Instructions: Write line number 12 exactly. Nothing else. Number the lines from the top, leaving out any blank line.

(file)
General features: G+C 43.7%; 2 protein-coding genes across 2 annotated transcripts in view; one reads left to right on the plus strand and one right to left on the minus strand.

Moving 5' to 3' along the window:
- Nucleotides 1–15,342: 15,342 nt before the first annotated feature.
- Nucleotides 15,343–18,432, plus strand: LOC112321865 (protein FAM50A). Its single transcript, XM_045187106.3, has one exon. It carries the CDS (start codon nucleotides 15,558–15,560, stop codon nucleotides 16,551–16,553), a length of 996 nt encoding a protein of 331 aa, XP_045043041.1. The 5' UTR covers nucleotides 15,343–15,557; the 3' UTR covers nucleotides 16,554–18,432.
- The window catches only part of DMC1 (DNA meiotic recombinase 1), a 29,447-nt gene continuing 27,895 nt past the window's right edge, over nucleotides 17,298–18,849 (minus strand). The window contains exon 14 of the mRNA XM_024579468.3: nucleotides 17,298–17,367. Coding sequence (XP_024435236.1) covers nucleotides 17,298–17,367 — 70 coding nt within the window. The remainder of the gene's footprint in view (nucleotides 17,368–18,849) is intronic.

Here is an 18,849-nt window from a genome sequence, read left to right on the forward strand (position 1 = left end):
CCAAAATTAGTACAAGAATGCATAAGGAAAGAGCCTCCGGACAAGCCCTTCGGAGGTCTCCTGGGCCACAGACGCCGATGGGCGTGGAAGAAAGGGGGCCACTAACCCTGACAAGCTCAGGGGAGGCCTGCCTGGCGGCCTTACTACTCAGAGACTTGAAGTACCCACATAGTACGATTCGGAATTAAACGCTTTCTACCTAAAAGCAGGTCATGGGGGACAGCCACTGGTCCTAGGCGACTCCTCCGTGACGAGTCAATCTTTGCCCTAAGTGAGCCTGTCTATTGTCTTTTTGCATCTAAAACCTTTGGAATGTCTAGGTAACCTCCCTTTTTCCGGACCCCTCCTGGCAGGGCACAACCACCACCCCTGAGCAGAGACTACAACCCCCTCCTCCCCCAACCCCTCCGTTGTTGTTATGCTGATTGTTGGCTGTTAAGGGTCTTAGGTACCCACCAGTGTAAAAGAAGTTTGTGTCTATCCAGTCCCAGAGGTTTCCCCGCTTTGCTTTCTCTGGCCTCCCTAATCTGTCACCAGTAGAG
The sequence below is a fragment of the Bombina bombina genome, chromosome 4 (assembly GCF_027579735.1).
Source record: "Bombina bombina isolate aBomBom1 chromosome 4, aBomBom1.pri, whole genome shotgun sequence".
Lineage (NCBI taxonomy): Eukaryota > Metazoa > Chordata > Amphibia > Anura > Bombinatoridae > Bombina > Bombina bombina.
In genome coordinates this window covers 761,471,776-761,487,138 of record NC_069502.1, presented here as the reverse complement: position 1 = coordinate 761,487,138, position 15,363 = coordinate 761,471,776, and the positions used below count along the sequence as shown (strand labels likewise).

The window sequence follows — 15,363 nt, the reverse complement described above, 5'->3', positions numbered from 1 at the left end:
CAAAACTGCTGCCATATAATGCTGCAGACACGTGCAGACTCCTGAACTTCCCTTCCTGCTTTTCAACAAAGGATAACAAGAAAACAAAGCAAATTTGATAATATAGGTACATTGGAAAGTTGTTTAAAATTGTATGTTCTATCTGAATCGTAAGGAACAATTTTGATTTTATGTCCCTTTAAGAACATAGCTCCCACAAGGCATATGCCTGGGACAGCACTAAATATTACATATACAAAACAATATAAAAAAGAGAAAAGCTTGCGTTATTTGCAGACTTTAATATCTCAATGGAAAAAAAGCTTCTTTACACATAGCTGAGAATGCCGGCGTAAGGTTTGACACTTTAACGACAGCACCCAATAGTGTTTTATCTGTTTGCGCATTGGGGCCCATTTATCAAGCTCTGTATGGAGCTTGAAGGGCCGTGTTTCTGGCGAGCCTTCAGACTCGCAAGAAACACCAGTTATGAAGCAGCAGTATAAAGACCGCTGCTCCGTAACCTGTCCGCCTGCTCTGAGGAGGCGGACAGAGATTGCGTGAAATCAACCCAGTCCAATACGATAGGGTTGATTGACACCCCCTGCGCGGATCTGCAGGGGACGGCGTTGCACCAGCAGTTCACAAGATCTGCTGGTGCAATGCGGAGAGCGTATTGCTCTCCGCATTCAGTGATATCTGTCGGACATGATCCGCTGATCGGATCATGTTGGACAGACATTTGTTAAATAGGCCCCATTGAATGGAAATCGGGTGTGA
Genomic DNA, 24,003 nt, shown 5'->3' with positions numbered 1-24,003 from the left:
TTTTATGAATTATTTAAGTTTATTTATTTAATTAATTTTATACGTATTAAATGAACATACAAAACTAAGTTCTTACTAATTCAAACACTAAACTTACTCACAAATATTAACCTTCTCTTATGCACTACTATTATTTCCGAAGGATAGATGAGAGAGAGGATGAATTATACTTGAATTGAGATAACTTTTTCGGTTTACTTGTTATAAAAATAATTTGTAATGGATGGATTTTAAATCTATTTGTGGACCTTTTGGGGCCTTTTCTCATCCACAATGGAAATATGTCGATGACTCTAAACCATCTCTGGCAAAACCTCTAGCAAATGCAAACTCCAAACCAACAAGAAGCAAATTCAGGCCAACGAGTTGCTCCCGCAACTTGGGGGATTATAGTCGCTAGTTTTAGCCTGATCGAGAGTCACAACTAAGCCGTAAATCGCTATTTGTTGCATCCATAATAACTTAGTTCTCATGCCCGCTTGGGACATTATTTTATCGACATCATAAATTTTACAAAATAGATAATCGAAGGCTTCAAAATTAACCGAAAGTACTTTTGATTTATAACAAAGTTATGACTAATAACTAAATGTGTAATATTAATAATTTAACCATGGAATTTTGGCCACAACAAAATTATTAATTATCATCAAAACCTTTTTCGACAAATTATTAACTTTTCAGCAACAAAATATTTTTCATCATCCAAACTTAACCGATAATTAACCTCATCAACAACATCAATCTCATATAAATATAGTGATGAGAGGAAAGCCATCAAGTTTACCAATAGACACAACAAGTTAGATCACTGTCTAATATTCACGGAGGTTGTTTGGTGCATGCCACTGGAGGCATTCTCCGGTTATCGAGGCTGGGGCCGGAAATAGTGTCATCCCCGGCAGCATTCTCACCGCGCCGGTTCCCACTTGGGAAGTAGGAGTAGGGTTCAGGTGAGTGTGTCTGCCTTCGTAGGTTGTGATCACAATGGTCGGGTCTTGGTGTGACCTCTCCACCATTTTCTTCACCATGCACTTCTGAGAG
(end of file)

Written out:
The window sequence follows — 15,363 nt, the reverse complement described above, 5'->3', positions numbered from 1 at the left end: